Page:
Bernard Weil /getstock
Anonymous calls from pay phones, blocked calls from cellphones, a letter asking for a police investigation: Mayor Rob Ford's testimony in the $6-million libel suit against him, #fordcourt2 as it's been dubbed in the Twitterverse, had all the earmarks of a political thriller. All that was missing was a brown paper envelope full of money.
But when the moment came for Ford to back up his claim that the city's 20-year lease deal with the Boardwalk Café and George Foulidis, also known as the Tuggs deal, was corrupt, Ford could only burble and shrug. He had nuthin' to support his assertion of backroom "skulduggery" made at a Toronto Sun editorial meeting in the heat of the 2010 mayoral election.
Ford could offer no evidence that the fix was in or that votes were bought with money under the table, as he'd suggested to the Sun and CFRB earlier. There was no smoking gun, no scandal akin to the case of former Illinois governor Rod Blagojevich, who was sentenced to 12 years for trying to sell two Senate seats, which Doug Ford compared the Tuggs deal to at the time.
Under examination by Foulidis's lawyer, Brian Shiller, there was only one conclusion to draw from Ford's testimony: he'd relied on nothing more than rumour and innuendo, tidbits he'd picked up around City Hall like lint on his suit, to conclude that something was sleazy about Foulidis's lease agreement with the city.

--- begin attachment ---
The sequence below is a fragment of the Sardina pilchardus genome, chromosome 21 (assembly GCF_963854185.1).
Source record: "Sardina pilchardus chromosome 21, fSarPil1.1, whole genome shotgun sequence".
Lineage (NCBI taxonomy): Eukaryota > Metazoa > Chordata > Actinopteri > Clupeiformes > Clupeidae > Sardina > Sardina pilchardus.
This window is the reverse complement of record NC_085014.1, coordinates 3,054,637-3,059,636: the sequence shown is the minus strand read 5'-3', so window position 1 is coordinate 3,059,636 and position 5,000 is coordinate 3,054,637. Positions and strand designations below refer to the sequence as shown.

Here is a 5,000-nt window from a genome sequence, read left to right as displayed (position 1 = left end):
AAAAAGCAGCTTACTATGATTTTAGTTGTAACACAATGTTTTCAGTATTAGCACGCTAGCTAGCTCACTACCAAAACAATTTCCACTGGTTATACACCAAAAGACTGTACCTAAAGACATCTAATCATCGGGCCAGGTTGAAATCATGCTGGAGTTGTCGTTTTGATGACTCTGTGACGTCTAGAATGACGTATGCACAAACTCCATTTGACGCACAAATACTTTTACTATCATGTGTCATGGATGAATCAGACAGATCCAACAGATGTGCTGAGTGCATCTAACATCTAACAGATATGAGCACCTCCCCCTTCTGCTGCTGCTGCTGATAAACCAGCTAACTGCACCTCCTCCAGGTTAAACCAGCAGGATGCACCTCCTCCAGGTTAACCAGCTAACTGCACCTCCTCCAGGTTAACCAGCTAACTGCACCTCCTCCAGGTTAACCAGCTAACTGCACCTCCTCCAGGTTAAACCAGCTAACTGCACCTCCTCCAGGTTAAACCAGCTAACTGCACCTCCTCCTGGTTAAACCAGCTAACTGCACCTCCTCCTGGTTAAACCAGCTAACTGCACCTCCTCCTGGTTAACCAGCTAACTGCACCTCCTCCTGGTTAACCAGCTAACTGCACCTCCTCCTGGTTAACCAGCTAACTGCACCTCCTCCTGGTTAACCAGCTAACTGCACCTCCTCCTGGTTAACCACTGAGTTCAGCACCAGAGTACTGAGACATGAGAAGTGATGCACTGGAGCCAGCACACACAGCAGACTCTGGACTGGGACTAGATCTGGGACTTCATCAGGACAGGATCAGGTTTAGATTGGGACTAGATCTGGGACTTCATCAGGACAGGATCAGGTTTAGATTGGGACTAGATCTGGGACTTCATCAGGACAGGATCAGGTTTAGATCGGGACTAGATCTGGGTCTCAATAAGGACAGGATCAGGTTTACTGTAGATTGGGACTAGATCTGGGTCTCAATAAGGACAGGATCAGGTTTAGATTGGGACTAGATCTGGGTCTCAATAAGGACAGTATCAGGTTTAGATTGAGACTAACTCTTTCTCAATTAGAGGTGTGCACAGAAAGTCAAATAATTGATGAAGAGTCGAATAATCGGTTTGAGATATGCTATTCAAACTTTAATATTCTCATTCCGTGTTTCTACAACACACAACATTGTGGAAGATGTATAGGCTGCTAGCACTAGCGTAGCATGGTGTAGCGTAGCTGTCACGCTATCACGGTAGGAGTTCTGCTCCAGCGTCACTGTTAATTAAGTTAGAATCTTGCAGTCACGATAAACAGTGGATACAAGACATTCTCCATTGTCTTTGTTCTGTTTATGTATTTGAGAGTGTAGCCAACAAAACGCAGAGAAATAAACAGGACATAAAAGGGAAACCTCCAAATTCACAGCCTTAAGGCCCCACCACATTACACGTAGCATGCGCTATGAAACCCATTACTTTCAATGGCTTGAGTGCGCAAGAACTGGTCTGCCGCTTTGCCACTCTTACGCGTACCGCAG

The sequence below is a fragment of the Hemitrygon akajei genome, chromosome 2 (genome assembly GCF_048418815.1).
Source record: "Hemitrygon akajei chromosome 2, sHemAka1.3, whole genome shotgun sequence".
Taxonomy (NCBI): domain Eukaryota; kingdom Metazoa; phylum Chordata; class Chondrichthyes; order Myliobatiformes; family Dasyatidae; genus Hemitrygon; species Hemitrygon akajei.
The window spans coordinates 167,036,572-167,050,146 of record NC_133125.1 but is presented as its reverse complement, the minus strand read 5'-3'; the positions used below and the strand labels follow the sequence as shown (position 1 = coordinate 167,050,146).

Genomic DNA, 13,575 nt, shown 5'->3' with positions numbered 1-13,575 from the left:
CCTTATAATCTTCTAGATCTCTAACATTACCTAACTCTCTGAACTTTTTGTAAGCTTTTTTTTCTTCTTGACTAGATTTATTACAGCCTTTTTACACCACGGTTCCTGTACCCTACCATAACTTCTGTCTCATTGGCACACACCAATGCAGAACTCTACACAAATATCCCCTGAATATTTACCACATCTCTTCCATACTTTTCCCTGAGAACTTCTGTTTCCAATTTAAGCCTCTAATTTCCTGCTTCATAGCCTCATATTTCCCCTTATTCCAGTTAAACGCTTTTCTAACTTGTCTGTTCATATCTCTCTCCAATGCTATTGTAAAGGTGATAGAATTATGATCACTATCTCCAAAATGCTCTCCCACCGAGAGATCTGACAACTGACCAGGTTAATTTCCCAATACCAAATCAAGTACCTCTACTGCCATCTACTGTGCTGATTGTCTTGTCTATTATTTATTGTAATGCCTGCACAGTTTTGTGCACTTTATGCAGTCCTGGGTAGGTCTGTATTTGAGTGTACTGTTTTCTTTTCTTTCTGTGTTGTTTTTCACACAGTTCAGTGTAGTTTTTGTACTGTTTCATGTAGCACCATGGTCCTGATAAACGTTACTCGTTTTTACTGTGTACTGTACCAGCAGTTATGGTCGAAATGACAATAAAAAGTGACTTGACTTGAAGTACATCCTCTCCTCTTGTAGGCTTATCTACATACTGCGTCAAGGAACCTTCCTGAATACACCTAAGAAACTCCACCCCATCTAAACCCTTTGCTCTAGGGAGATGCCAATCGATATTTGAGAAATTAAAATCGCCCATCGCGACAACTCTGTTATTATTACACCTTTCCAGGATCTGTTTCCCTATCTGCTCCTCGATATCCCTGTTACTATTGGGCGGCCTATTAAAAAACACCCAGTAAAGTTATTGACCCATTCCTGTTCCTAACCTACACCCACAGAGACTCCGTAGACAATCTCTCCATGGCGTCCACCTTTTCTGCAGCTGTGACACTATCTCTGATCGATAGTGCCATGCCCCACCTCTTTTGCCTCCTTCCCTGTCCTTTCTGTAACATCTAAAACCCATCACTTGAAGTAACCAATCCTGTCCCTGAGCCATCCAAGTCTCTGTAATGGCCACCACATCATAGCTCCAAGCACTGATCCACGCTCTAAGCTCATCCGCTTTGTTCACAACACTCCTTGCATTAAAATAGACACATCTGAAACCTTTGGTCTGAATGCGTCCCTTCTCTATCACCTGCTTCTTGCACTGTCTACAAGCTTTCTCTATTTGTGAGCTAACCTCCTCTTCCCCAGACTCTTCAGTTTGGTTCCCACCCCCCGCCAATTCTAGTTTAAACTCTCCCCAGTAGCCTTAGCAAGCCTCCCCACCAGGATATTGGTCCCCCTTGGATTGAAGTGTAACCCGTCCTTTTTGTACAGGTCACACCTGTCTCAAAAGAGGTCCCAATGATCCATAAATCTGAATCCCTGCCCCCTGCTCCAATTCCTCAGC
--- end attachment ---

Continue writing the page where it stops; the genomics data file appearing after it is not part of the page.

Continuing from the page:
In point of fact, so unconcerned was Ford about the Tuggs deal, before he ran for mayor at least, that he didn't bother to vote on the matter on the two occasions it came before council in 2010. (He couldn't remember why). Nor did he vote on the issue when the Audit Committee, of which he was a member, considered a motion asking for a review of the deal by the city auditor.
In the end, Ford was forced to backtrack. It was the process that was corrupt, he said, not the deal itself, a statement Shiller would describe in his closing arguments as "disingenuous." Shiller was being too kind.
Indeed. Ford's rationales sounded a lot like the ones he offered in that conflict of interest business a few months back.
Truth is, Ford saw an opening to make political hay with his corruption allegations and went for it.
Context is important here. At the time he levelled the charge in August 2010, Ford has just taken over as front-runner in the mayoral race. His freak-out was calculated, just what the angry masses wanted to hear from the stop-the-gravy-train mayoral candidate.
He might have gotten away with it; he may still. But now that a missing recording of the Sun meeting has surfaced at the 11th hour - Ford, caught in a lie by audio again? - the prospect of his walking on this latest legal wrangle is more complicated.
Ford's defence team, headed by Gavin Tighe of Gardiner Roberts, the best legal hotshot money can buy these days, argued in his statement of defence that Foulidis's action was a pre-emptive strike, a so-called SLAPP suit aimed at silencing the mayor and preventing him from reopening the lease deal. Rob Ford, martyr of free speech.
Tighe went further in closing arguments Tuesday, suggesting the Sun story of the ed board meeting in question was a "distortion."